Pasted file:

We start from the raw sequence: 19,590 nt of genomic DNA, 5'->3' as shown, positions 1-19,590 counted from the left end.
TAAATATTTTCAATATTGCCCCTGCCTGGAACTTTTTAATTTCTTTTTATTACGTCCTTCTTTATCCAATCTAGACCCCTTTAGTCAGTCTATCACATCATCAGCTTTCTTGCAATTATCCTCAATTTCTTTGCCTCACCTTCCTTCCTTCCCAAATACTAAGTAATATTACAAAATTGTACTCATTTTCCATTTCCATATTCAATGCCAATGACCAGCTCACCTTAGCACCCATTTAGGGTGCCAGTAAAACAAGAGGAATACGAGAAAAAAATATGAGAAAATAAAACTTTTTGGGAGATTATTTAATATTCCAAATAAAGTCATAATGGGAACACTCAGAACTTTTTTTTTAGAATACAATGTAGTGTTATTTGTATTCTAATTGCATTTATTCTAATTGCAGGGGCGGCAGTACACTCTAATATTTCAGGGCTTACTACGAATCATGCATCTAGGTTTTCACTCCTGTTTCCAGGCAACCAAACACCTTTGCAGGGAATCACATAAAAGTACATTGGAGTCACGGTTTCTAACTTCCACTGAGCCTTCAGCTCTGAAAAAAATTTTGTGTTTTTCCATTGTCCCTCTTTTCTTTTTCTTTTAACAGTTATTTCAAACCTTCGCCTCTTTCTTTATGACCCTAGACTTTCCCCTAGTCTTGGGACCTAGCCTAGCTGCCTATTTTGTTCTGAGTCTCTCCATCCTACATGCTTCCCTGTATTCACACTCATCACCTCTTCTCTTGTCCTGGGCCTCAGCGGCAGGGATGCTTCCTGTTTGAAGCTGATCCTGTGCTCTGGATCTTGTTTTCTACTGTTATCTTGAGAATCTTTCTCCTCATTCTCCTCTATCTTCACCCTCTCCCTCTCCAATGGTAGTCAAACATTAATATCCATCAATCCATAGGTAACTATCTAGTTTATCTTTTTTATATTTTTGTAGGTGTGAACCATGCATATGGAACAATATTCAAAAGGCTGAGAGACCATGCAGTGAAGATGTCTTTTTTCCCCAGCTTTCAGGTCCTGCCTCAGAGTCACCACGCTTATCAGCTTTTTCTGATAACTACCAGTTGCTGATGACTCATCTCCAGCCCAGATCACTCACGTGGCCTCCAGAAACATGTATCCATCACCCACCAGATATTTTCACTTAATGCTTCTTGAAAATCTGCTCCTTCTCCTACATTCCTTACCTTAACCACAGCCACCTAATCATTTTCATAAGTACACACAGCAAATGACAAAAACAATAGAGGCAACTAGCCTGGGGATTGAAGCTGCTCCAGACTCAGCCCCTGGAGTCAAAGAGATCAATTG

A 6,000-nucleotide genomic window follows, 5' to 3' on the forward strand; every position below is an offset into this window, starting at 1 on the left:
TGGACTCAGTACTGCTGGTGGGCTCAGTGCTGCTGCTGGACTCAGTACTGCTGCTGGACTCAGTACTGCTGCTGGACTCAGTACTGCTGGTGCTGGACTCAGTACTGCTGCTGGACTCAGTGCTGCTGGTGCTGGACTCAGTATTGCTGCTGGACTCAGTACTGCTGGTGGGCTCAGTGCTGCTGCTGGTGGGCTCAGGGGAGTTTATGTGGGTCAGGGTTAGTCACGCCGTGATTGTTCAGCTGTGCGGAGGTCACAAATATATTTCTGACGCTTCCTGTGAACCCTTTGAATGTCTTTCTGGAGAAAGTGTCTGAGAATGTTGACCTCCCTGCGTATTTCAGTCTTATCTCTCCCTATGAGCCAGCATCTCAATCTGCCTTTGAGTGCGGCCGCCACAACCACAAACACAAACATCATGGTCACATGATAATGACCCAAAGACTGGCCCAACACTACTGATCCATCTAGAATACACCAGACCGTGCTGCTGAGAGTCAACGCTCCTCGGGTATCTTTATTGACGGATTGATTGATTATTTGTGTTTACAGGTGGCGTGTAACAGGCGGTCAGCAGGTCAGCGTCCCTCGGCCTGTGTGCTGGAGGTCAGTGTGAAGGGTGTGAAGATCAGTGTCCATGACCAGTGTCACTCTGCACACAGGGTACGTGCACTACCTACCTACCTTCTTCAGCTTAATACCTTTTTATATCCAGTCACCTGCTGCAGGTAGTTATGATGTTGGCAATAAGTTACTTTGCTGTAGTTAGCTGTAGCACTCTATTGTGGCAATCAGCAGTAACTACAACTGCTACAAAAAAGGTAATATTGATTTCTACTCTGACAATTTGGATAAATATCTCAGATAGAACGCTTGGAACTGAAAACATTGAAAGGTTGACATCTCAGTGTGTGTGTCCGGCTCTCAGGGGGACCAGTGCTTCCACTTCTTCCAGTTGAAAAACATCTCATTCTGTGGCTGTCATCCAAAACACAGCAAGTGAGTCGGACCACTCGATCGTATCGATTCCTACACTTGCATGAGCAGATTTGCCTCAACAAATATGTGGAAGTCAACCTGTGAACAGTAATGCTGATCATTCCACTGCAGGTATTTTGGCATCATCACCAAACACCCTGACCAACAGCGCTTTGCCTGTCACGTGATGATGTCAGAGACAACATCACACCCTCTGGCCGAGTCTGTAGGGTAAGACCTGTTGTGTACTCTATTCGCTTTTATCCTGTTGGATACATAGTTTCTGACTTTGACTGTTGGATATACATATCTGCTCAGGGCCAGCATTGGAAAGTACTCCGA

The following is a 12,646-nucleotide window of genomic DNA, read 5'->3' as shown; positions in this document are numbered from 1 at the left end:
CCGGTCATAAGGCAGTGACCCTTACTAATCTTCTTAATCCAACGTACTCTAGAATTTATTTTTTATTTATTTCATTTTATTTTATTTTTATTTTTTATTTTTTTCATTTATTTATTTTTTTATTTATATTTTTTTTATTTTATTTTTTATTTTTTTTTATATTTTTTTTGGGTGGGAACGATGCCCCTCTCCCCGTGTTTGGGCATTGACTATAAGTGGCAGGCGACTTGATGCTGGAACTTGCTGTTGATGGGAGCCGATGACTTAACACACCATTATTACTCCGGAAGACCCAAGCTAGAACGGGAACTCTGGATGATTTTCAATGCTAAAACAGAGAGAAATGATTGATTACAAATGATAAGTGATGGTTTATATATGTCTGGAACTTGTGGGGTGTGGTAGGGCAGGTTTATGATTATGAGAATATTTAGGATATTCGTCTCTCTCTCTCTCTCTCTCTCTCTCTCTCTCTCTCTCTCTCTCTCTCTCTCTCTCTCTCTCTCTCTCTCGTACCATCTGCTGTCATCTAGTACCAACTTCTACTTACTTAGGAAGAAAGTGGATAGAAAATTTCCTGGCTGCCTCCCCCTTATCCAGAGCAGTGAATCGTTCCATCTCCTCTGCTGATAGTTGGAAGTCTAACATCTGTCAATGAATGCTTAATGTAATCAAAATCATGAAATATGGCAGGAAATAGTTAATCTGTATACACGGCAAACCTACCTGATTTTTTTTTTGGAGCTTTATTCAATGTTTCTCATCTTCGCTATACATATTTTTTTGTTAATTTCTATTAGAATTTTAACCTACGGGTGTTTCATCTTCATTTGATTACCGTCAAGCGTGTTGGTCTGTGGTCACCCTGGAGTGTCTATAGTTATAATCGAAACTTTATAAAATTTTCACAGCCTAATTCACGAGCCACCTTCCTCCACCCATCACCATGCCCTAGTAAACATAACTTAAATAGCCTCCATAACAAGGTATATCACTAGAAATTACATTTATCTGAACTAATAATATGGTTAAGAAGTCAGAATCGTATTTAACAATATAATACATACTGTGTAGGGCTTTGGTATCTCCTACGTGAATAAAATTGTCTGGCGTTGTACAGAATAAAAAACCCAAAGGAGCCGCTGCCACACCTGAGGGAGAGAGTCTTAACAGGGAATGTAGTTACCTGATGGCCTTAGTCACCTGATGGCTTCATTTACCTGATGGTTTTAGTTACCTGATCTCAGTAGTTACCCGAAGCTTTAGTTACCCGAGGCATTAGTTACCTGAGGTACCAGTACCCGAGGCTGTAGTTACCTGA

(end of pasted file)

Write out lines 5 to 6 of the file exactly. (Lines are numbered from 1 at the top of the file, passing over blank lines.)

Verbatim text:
The following is a 12,646-nucleotide window of genomic DNA, read 5'->3' as shown; positions in this document are numbered from 1 at the left end:
CCGGTCATAAGGCAGTGACCCTTACTAATCTTCTTAATCCAACGTACTCTAGAATTTATTTTTTATTTATTTCATTTTATTTTATTTTTATTTTTTATTTTTTTCATTTATTTATTTTTTTATTTATATTTTTTTTATTTTATTTTTTATTTTTTTTTATATTTTTTTTGGGTGGGAACGATGCCCCTCTCCCCGTGTTTGGGCATTGACTATAAGTGGCAGGCGACTTGATGCTGGAACTTGCTGTTGATGGGAGCCGATGACTTAACACACCATTATTACTCCGGAAGACCCAAGCTAGAACGGGAACTCTGGATGATTTTCAATGCTAAAACAGAGAGAAATGATTGATTACAAATGATAAGTGATGGTTTATATATGTCTGGAACTTGTGGGGTGTGGTAGGGCAGGTTTATGATTATGAGAATATTTAGGATATTCGTCTCTCTCTCTCTCTCTCTCTCTCTCTCTCTCTCTCTCTCTCTCTCTCTCTCTCTCTCTCTCTCTCTCTCGTACCATCTGCTGTCATCTAGTACCAACTTCTACTTACTTAGGAAGAAAGTGGATAGAAAATTTCCTGGCTGCCTCCCCCTTATCCAGAGCAGTGAATCGTTCCATCTCCTCTGCTGATAGTTGGAAGTCTAACATCTGTCAATGAATGCTTAATGTAATCAAAATCATGAAATATGGCAGGAAATAGTTAATCTGTATACACGGCAAACCTACCTGATTTTTTTTTTGGAGCTTTATTCAATGTTTCTCATCTTCGCTATACATATTTTTTTGTTAATTTCTATTAGAATTTTAACCTACGGGTGTTTCATCTTCATTTGATTACCGTCAAGCGTGTTGGTCTGTGGTCACCCTGGAGTGTCTATAGTTATAATCGAAACTTTATAAAATTTTCACAGCCTAATTCACGAGCCACCTTCCTCCACCCATCACCATGCCCTAGTAAACATAACTTAAATAGCCTCCATAACAAGGTATATCACTAGAAATTACATTTATCTGAACTAATAATATGGTTAAGAAGTCAGAATCGTATTTAACAATATAATACATACTGTGTAGGGCTTTGGTATCTCCTACGTGAATAAAATTGTCTGGCGTTGTACAGAATAAAAAACCCAAAGGAGCCGCTGCCACACCTGAGGGAGAGAGTCTTAACAGGGAATGTAGTTACCTGATGGCCTTAGTCACCTGATGGCTTCATTTACCTGATGGTTTTAGTTACCTGATCTCAGTAGTTACCCGAAGCTTTAGTTACCCGAGGCATTAGTTACCTGAGGTACCAGTACCCGAGGCTGTAGTTACCTGA